The homogenization of form and domestication of context were reinforced by the mere effect of the printed page, whose illusion of order and finality tended to submerge the fragility and tentativeness of Hardenberg's handwritten manuscripts. This change of appearance—inescapable for any piece of writing subjected to typesetting, and, one might say, for this reason utterly banal—is worth remembering. Hardenberg's writings were rarely intended for publication and are in general intimately bound up with their private, unedited, handwritten form. In this sense, the printing of the Writings effected changes that, while common to most mass-manufactured books, remain especially misleading in Hardenberg's case. It was precisely the seeming accidents of context, discontinuity, and incompletion in Hardenberg's writing that Tieck and Schlegel sought to domesticate—and with good reason, given the literary expectations and political climate of the day. Yet the success of their undertaking—and Hardenberg's readers do owe Tieck and Schlegel an incalculable debt—prepared the ground for a reception that would, with few exceptions, continue to ignore the material state and development of Hardenberg's writing, its irreverence, and the context of its production. The neatly matched volumes of the Novalis Writings entombed his often flippant or subversive jottings in the mausoleum of institutional authority.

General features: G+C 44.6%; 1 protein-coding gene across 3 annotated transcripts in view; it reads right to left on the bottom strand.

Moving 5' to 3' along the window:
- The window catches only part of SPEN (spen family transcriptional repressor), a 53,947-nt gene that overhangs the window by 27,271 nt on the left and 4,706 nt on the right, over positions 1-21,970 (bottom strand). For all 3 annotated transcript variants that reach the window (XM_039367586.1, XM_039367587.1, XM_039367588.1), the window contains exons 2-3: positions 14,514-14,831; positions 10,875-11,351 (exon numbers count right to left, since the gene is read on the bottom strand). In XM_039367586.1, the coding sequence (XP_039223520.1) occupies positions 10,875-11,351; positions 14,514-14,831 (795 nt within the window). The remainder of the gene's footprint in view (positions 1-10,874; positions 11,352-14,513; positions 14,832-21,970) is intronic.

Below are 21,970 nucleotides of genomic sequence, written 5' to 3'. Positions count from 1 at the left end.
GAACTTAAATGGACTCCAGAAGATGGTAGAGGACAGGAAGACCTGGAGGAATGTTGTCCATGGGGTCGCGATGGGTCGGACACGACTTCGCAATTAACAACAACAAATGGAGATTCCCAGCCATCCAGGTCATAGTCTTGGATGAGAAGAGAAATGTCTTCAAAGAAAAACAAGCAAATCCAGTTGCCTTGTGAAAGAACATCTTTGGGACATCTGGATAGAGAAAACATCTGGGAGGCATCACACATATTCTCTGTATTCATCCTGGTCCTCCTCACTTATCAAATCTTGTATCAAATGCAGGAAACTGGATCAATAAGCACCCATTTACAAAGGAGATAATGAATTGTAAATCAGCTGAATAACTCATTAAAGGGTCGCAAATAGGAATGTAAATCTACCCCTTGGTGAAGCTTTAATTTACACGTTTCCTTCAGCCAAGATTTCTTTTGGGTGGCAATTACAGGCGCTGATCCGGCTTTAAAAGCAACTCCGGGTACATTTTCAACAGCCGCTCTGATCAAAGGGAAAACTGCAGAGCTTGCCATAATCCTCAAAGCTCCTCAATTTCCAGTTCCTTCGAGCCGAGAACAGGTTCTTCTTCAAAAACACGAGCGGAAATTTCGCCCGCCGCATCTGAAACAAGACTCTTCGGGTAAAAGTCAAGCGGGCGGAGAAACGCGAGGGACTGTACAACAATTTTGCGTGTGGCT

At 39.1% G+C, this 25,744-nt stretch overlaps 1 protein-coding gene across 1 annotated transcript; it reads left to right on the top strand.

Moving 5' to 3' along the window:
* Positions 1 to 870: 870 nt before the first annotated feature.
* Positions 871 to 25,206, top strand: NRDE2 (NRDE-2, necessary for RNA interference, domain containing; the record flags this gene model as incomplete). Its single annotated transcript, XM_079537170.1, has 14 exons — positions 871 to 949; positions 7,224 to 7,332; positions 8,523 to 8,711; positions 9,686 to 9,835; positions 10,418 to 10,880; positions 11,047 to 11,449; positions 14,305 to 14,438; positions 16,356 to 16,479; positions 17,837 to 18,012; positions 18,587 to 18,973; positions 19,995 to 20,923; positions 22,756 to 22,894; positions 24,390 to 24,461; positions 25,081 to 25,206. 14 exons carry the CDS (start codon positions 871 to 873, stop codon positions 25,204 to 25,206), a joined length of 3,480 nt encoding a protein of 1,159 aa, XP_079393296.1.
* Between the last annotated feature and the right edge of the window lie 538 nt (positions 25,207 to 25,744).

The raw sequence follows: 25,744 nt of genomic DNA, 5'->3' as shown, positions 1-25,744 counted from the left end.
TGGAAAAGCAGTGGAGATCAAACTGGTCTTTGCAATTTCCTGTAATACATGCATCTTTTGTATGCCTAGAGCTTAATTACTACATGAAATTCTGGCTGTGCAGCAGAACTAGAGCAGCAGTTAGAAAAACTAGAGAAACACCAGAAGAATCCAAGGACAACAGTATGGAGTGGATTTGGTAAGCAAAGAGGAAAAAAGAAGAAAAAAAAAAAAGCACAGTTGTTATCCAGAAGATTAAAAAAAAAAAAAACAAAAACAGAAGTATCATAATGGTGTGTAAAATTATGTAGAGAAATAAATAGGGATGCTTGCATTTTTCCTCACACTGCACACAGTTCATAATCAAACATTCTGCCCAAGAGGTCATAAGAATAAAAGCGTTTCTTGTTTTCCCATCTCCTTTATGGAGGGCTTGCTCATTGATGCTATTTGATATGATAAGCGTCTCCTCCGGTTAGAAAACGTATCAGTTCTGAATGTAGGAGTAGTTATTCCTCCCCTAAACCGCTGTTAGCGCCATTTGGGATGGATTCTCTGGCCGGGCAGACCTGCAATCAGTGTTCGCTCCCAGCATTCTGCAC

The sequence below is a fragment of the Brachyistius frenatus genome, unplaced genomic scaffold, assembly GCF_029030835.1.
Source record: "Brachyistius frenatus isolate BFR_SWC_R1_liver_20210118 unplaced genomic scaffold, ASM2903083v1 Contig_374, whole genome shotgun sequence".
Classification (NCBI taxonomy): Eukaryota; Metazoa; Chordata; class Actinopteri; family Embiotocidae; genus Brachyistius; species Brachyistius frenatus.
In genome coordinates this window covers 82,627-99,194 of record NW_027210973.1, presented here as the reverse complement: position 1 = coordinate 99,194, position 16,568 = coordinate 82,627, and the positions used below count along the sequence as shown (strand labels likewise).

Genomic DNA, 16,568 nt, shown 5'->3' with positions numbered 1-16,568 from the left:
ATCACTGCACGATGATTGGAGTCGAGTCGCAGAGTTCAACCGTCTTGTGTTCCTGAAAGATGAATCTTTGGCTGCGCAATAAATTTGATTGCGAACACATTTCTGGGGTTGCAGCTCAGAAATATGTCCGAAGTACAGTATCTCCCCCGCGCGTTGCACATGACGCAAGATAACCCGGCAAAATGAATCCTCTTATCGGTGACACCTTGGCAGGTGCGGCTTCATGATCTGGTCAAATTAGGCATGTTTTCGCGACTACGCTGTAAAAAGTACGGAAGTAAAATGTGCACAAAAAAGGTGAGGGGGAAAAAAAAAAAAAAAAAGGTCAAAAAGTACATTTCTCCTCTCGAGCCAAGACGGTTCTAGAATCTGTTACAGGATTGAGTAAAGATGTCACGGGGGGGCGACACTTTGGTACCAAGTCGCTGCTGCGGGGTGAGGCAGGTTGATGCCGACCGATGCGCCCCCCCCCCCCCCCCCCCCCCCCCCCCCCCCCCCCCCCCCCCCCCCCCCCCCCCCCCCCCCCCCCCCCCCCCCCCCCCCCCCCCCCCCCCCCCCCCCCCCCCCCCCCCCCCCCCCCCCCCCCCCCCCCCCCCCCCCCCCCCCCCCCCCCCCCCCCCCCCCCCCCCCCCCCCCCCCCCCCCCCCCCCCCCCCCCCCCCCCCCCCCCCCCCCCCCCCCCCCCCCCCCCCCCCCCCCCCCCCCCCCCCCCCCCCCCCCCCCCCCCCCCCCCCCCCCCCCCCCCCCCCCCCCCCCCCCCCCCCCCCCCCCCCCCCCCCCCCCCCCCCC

Aside from the technical exigencies under which Tieck and Schlegel had to work, it might appear that little or no obtrusive editing was needed for the greater part of the Writings: the Hymns to the Night, the Spiritual Songs, the unfinished novel Heinrich von Ofterdingen, and the prose piece The Novices of Saï's. Yet even these works—whose contents are more tendentious than has generally been taken for granted—called for certain editorial interventions on the way to the printer. Even here it is prudent to withhold an entirely unreserved trust in Hardenberg's editors. Today we possess little of this material in Hardenberg's own hand. Manuscripts exist only for an early version of the Hymns; for the brief, incomplete second part of Heinrich von Ofterdingen; and for ten of the fifteen poems that Tieck and Schlegel issued as the Spiritual Songs. These were all printed by Tieck and Schlegel in relatively accurate form. Both the Songs and part 2 of Heinrich von Ofterdingen follow the extant manuscripts, and the Hymns were reissued in the Athenaeum version of 1800, which resembles Hardenberg's own versified manuscript.